Vientiane, Lao PDR, September 18, 2014—IFC, a member of the World Bank Group, and the government of the Lao People’s Democratic Republic have presented a revised draft of the Water Resources Law at a public consultation. The revised law has proposed putting in place a water rights regime to foster more equitable use and management of water resources in Lao PDR.
More than 40 representatives from civil society, international organizations, private sector, development partners, and academia attended the consultation, which was held in Vientiane yesterday with the support of the World Bank. They requested to protect the customary rights of small-scale users whose livelihoods depend on their access to water resources and to further refine the definition of water uses. The draft law, which is scheduled to be approved by the National Assembly later this year, divides water uses into small, medium, and large but does not clearly explicate what constitutes each category of uses.
“The Water Resources Law is inextricably linked to the livelihoods, food security, and energy needs of the Lao people,” said Thoumma Saleumxay, Deputy Director General of the Department of Water Resources at the Ministry of Natural Resources and Environment. “The approval of this law by the National Assembly is very important as it represents a solid step forward toward improving water resources management in Lao PDR.”
The Water Resources Law was first adopted in 1996 and requires revision in order to address growing large-scale uses and competition among water users in Lao PDR. More than 20 public consultations on the draft law have been held in 18 provinces across Lao PDR since 2012. The revised law now aims to regulate activities that have significant impacts on the quality and availability of water and river flow by putting in place a water rights regime.
Participants at today’s consultation also raised concern that the law may overlap with proposed amendments to forestry and land legislations, which could complicate regulation. They would like to see improved coordination among sectors using water resources and ensure that such resources will be managed in accordance with international practice.
“Over the past two years, hard issues concerning the Water Resources Law have been tabled, carefully discussed and negotiated,” said Kate Lazarus, IFC’s Senior Operations Officer in charge of its Mekong hydro program. “We will work with the Lao government to address all remaining issues in the final draft of the law before it is approved. IFC wants the law to be inclusive of all stakeholders to ensure the sustainable management of water resources in Lao PDR.”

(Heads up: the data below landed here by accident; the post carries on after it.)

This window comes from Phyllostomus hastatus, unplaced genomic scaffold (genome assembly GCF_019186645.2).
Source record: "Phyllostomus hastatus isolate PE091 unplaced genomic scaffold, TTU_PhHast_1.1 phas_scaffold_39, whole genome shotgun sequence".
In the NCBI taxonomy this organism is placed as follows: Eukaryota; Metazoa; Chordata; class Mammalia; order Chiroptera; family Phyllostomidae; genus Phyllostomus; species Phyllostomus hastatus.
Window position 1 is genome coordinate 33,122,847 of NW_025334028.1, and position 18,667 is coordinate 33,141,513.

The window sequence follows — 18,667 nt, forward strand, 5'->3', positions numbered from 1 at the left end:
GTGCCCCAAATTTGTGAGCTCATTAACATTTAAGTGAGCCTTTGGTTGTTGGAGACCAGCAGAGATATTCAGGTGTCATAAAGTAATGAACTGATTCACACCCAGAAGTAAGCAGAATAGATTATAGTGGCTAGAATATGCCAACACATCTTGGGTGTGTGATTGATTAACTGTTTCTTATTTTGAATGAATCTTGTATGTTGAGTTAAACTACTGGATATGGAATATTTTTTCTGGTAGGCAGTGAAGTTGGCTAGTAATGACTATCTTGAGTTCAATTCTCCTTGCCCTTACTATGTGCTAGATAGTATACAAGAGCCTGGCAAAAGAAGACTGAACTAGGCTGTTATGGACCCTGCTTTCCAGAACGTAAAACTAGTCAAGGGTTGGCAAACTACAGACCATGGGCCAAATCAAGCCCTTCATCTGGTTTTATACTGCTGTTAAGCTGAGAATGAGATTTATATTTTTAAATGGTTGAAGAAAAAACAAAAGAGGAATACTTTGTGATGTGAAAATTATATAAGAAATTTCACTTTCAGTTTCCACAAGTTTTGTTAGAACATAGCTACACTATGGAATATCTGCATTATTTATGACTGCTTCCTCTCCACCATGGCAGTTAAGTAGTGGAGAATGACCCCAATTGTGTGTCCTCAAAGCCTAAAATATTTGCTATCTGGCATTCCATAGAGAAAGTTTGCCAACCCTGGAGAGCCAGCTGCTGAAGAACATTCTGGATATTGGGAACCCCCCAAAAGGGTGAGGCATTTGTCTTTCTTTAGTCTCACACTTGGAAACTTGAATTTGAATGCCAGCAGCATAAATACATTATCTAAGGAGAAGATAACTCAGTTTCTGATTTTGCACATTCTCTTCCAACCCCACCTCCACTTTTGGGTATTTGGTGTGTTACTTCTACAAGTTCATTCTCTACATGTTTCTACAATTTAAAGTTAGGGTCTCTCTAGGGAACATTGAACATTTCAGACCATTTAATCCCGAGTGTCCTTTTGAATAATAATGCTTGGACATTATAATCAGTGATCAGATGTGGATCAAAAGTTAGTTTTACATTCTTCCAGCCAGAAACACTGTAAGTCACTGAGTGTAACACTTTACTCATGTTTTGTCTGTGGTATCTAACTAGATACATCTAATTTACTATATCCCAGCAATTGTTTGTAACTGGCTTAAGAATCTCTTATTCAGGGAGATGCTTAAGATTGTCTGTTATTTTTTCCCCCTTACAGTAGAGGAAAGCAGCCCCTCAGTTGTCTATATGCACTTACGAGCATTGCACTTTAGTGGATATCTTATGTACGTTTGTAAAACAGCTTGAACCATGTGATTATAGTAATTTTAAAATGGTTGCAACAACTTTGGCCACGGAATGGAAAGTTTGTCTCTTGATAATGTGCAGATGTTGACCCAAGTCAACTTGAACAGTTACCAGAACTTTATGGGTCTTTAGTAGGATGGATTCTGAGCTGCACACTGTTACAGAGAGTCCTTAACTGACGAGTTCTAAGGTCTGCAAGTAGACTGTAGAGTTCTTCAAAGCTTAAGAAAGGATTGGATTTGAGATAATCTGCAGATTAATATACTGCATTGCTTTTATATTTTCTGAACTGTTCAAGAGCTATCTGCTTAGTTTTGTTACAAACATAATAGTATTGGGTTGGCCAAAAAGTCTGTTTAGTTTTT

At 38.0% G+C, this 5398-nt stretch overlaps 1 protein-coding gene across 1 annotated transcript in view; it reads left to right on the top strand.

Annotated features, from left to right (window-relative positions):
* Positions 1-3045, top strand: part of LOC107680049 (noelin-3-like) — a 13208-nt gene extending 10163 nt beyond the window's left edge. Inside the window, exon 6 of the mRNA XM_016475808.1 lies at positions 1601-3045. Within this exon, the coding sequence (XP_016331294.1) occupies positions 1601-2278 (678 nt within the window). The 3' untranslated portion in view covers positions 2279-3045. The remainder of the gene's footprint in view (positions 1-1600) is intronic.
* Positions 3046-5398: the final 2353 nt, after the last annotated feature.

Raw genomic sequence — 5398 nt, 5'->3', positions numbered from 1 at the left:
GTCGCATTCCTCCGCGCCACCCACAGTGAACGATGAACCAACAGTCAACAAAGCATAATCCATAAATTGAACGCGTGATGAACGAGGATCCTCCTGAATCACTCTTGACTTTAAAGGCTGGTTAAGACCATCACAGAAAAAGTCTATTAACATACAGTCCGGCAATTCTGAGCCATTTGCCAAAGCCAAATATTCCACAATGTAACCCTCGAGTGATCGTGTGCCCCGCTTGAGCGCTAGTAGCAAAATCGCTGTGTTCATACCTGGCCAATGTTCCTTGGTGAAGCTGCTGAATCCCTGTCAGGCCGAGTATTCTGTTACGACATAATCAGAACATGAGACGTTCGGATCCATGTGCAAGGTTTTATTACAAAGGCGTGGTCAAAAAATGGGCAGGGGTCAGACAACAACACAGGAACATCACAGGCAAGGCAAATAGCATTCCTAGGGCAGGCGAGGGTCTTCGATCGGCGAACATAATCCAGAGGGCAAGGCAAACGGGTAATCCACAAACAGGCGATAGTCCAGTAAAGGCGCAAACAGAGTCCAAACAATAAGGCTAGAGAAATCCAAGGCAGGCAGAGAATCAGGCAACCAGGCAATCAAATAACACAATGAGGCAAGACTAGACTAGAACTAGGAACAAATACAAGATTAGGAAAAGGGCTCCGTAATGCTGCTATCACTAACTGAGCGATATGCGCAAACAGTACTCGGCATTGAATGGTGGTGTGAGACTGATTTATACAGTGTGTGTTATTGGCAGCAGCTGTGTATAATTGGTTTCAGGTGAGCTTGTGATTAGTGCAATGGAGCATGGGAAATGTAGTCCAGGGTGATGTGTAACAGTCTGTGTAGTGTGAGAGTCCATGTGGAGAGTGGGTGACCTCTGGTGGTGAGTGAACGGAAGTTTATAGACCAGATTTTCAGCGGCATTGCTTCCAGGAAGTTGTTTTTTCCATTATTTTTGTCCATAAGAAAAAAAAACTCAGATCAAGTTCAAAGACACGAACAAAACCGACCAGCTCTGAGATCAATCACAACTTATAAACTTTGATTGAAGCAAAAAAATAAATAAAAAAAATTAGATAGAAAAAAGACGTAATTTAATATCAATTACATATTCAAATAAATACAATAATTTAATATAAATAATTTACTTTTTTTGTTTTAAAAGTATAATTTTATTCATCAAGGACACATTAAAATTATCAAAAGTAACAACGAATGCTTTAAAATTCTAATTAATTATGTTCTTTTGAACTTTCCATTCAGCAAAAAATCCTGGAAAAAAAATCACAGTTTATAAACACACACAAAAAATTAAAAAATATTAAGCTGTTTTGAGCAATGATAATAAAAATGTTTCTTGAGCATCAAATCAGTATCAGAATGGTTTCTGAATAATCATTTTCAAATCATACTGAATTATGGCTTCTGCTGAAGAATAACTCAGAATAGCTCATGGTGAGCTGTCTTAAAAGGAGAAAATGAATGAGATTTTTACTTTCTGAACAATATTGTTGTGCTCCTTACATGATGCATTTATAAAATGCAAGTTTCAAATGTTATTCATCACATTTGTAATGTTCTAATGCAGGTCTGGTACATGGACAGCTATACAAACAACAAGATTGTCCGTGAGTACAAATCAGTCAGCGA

IFC, in partnership with the World Bank, has been supporting the revision of the water resources law as part of its larger objective to improve environmental and social standards in the hydropower sector. During the past decade, hydropower investments have increased substantially in Lao PDR and the industry is among several natural resources-based sectors that the government plans to continue to develop to drive national economic growth.
Since 2011, IFC has been working in Lao PDR to improve environmental and social standards for the hydropower sector through working with financial institutions, government agencies and hydropower companies. Support to revise the Water Resources Law is an initiative of IFC’s Environmental and Social Advisory Services in Lao PDR and is funded by the Australian Department of Foreign Affairs and Trade and the Japanese government.
IFC, a member of the World Bank Group, is the largest global development institution focused exclusively on the private sector. Working with private enterprises in about 100 countries, we use our capital, expertise, and influence to help eliminate extreme poverty and boost shared prosperity. In FY14, we provided more than $22 billion in financing to improve lives in developing countries and tackle the most urgent challenges of development. For more information, visit www.ifc.org